Why are Humans More Intelligent than Animals?
Darwin once famously said “there is no fundamental difference between man and the higher mammals in their mental faculties” – he firmly believed that the difference between human and animal intelligence was one of degree and not of kind. To illustrate, he cited various examples which showed that non-human animals had similar cognitive traits, such as curiosity, wonder, long-term memory, the ability to imitate others, to pay attention and to reason. In fact, he stated that any animal that could not learn would be “killed off” by natural selection – thus, only intelligent genes would remain in the gene pool and the overall intelligence of each species would gradually increase over time, as has occurred in human evolution.
Most of us, however, would argue that there is a distinct difference between human and animal intelligence and that human brains are arguably superior. In fact, many believe that humans are the most complex and intelligent animals on earth. For example, no other species matches our ability to use language. We are also believed to be more advanced in the areas of abstract thought, self-awareness and self-expression.
Differences in Human BrainsIt is natural to assume that our superior ability in several areas of mental function correlates to distinct characteristics of the human brain that are not evident in other animals, in particular those of our closest evolutionary relatives, the primates. One of the key differences is the size of the human brain – there is ongoing debate over the usefulness of brain size in understanding intelligence as research has not produced any significant evidence of a relationship between brain size and IQ. However, there is some support for the theory that brain enlargement leads to an increase in neuron connections and this is the crucial factor. The number of brain cells actually remains relatively constant across different species but there is significant variation in their degree of interconnection as well as the complexity of the neuron networks.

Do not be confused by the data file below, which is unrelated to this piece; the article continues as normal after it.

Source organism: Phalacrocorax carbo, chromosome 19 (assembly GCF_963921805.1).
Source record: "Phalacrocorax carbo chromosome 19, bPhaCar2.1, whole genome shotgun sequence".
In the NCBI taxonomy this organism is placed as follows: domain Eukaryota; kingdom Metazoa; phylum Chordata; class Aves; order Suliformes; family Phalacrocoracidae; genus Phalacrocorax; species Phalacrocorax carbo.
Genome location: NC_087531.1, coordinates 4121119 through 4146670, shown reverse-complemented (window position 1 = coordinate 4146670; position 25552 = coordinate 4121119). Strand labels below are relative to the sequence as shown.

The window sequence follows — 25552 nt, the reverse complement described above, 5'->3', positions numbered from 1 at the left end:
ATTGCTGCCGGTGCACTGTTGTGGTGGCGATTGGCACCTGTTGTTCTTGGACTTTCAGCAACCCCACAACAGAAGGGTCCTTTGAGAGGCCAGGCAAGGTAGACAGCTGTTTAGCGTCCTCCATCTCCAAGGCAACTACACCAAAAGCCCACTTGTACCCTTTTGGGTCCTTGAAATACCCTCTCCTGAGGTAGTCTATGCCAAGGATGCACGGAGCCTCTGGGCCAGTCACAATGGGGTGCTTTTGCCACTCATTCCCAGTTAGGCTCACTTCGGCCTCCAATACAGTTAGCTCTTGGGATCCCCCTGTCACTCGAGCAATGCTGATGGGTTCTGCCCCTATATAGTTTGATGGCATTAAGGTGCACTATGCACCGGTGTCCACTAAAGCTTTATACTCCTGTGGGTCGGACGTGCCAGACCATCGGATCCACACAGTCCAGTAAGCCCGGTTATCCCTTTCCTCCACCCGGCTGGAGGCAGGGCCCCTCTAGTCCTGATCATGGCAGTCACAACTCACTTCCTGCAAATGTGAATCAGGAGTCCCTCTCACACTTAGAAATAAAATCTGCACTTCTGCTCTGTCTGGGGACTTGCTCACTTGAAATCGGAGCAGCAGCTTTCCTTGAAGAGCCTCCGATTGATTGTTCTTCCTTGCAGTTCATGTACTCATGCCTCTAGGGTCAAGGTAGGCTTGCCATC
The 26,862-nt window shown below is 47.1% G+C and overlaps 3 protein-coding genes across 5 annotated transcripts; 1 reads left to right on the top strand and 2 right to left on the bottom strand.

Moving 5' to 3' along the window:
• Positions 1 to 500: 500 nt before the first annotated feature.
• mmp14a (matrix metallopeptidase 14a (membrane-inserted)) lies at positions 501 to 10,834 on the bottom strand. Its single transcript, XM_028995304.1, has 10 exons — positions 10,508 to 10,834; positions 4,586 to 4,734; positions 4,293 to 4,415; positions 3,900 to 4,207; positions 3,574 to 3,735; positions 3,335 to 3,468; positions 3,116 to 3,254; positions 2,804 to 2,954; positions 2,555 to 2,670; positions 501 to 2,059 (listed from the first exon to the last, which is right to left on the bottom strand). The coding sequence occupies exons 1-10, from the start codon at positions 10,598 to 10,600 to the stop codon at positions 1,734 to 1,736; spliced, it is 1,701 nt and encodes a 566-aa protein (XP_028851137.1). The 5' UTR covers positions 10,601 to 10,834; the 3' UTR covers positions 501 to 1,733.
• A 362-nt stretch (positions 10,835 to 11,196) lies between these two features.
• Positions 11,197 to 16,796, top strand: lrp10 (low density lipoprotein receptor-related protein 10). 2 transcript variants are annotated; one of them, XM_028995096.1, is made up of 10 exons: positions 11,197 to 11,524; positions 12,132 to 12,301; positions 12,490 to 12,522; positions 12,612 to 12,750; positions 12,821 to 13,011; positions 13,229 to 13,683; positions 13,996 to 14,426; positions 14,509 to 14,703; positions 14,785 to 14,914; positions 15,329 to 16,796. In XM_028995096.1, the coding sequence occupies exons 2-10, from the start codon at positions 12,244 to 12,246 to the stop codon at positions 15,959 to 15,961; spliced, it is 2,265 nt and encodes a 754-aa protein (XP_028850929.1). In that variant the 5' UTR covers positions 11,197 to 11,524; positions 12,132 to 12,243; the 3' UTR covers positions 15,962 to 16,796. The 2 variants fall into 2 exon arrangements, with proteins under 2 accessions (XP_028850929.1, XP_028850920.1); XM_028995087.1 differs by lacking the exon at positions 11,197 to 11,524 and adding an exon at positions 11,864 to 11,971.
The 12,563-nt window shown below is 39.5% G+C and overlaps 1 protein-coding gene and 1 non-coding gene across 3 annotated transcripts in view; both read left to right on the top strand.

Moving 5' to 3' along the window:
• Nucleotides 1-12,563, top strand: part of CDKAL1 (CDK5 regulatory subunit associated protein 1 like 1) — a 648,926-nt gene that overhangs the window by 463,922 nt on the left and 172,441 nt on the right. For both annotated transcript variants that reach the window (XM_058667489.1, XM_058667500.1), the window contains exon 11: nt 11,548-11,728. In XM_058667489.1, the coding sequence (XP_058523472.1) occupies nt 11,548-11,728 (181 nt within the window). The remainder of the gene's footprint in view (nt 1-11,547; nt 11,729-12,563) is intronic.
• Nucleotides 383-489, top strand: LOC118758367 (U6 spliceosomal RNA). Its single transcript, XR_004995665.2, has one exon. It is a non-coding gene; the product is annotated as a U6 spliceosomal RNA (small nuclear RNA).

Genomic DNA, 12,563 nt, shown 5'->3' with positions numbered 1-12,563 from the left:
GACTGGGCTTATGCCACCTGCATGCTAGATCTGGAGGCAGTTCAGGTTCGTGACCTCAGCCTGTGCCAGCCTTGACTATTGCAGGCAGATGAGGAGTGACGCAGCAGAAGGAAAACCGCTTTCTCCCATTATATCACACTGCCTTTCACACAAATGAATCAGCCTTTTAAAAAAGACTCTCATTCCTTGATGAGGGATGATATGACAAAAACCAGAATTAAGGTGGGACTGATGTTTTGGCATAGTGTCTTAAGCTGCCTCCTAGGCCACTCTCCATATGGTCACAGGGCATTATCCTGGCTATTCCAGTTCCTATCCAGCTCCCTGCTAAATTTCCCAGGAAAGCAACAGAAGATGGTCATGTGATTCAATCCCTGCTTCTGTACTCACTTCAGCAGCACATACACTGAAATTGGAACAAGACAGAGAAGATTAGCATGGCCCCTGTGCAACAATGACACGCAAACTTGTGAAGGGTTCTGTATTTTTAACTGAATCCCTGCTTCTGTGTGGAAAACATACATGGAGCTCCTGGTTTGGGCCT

Therefore, while we don’t have the largest mammalian brain, we do have the largest brain mass relative to body mass. And this is especially pronounced in the neocortext, a region of the brain accounting for 76% of the total mass and involved in consciousness and language. Furthermore, scientists agree that the development of a greater number of folds in the neocortex is a significant step in human brain evolution and intelligence increase. It is logical that the greater number of folds enables a larger surface area for the organisation of complex behaviours. For example, greater folding would lead to an expansion of the prefrontal cortex which in turn leads to an increased capacity to relate internal and external experiences. This translates into an enhanced ability to identify inner feelings and relate them to those of other beings, as well as a greater ability to relate past, present and future and thus lead to the development of ‘anticipation’ and ‘choice’.
Another unique feature of the human brain is the lateralisation of brain function which arises from the division of the cerebrum into 2 halves. The left half controls digital functions such as rational, verbal, analytical and perceptive thinking while the right half controls analogic functions and enables creative thinking. Human brains can combine the two types of functions in order to enable us to execute complex sequences of behaviour, such as those required in language production.
Differences in Human Thinking
The key differences between human and animal cognition arise in four areas:
- The ability to recombine different types of knowledge and information to gain new understanding
- The ability to generalise apply a “rule” or solution for a known problem to a new and different situation
- The ability to create symbolic representations of sensory input and to easily understand them
- The ability to detach raw sensory and perceptual input from modes of thought.
In particular, animal intelligence is more like a “laser beam”, applying specific solutions to specific problems whereas human intelligence is more like a “floodlight” which enables us to use our thought processes in innovative ways.